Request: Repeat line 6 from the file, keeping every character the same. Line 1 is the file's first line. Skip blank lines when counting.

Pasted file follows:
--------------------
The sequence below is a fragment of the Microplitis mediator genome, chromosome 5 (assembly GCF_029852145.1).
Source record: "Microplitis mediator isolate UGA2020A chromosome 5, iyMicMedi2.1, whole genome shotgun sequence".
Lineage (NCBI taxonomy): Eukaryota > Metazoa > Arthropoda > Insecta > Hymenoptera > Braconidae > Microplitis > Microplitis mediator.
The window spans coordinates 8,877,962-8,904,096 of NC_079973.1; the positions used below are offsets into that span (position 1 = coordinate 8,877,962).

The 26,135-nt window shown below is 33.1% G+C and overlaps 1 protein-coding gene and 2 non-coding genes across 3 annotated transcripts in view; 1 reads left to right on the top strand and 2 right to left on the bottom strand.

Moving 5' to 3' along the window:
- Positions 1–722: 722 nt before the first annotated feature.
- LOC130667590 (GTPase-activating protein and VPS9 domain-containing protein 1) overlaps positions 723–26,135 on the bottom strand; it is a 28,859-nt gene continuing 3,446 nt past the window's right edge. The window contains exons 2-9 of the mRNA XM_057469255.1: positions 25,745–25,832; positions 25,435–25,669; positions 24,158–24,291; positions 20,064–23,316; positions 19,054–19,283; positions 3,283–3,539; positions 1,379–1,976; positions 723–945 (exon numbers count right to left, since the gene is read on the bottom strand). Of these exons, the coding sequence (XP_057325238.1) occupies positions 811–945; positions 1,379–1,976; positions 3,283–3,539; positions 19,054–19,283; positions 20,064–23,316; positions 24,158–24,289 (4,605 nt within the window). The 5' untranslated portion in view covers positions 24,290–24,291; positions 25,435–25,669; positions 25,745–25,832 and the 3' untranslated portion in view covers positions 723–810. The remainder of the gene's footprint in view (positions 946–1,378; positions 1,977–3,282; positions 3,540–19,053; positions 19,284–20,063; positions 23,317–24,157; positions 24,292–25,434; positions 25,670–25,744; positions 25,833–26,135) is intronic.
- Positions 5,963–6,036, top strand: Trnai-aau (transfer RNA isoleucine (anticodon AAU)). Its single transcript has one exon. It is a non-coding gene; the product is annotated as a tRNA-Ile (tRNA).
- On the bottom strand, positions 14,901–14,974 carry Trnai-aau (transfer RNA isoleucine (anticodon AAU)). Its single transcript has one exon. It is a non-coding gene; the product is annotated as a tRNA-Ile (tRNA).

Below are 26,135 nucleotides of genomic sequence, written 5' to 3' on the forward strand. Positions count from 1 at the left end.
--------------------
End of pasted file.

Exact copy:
Moving 5' to 3' along the window: